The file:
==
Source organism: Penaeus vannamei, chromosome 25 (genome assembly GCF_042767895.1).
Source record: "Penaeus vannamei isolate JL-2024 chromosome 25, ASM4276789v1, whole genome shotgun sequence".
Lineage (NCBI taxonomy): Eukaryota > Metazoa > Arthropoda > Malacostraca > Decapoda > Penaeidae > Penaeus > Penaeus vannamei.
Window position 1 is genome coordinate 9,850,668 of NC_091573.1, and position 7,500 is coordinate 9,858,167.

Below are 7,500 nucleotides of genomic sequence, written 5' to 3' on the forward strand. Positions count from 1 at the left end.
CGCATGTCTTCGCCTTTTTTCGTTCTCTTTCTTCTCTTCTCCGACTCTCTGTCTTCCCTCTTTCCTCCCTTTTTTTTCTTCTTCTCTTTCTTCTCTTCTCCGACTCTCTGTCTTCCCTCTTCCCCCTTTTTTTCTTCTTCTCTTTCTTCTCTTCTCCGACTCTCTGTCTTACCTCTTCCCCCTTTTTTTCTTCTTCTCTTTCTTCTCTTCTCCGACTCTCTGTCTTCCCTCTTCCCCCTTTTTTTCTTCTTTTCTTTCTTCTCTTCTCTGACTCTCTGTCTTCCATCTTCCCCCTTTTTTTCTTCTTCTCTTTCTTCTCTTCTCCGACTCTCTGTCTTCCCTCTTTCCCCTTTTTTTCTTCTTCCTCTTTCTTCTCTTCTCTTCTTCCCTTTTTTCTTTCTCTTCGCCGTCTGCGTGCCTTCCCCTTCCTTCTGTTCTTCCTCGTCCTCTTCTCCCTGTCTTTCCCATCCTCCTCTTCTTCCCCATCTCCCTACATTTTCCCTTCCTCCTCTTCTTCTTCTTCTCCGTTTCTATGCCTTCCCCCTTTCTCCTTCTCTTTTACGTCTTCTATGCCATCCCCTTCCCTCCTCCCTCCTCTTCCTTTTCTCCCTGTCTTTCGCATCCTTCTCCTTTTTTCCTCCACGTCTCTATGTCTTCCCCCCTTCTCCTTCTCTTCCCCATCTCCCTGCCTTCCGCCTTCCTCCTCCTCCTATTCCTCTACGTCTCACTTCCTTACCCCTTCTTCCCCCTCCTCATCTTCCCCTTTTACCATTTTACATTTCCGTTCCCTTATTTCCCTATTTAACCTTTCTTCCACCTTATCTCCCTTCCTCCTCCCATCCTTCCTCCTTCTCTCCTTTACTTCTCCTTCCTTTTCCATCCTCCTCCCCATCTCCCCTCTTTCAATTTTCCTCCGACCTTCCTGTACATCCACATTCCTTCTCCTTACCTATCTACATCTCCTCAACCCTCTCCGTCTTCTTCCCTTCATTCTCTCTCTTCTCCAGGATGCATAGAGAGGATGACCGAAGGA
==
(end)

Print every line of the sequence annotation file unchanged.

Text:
Source organism: Penaeus vannamei, chromosome 25 (genome assembly GCF_042767895.1).
Source record: "Penaeus vannamei isolate JL-2024 chromosome 25, ASM4276789v1, whole genome shotgun sequence".
Lineage (NCBI taxonomy): Eukaryota > Metazoa > Arthropoda > Malacostraca > Decapoda > Penaeidae > Penaeus > Penaeus vannamei.
Window position 1 is genome coordinate 9,850,668 of NC_091573.1, and position 7,500 is coordinate 9,858,167.

Below are 7,500 nucleotides of genomic sequence, written 5' to 3' on the forward strand. Positions count from 1 at the left end.
CGCATGTCTTCGCCTTTTTTCGTTCTCTTTCTTCTCTTCTCCGACTCTCTGTCTTCCCTCTTTCCTCCCTTTTTTTTCTTCTTCTCTTTCTTCTCTTCTCCGACTCTCTGTCTTCCCTCTTCCCCCTTTTTTTCTTCTTCTCTTTCTTCTCTTCTCCGACTCTCTGTCTTACCTCTTCCCCCTTTTTTTCTTCTTCTCTTTCTTCTCTTCTCCGACTCTCTGTCTTCCCTCTTCCCCCTTTTTTTCTTCTTTTCTTTCTTCTCTTCTCTGACTCTCTGTCTTCCATCTTCCCCCTTTTTTTCTTCTTCTCTTTCTTCTCTTCTCCGACTCTCTGTCTTCCCTCTTTCCCCTTTTTTTCTTCTTCCTCTTTCTTCTCTTCTCTTCTTCCCTTTTTTCTTTCTCTTCGCCGTCTGCGTGCCTTCCCCTTCCTTCTGTTCTTCCTCGTCCTCTTCTCCCTGTCTTTCCCATCCTCCTCTTCTTCCCCATCTCCCTACATTTTCCCTTCCTCCTCTTCTTCTTCTTCTCCGTTTCTATGCCTTCCCCCTTTCTCCTTCTCTTTTACGTCTTCTATGCCATCCCCTTCCCTCCTCCCTCCTCTTCCTTTTCTCCCTGTCTTTCGCATCCTTCTCCTTTTTTCCTCCACGTCTCTATGTCTTCCCCCCTTCTCCTTCTCTTCCCCATCTCCCTGCCTTCCGCCTTCCTCCTCCTCCTATTCCTCTACGTCTCACTTCCTTACCCCTTCTTCCCCCTCCTCATCTTCCCCTTTTACCATTTTACATTTCCGTTCCCTTATTTCCCTATTTAACCTTTCTTCCACCTTATCTCCCTTCCTCCTCCCATCCTTCCTCCTTCTCTCCTTTACTTCTCCTTCCTTTTCCATCCTCCTCCCCATCTCCCCTCTTTCAATTTTCCTCCGACCTTCCTGTACATCCACATTCCTTCTCCTTACCTATCTACATCTCCTCAACCCTCTCCGTCTTCTTCCCTTCATTCTCTCTCTTCTCCAGGATGCATAGAGAGGATGACCGAAGGA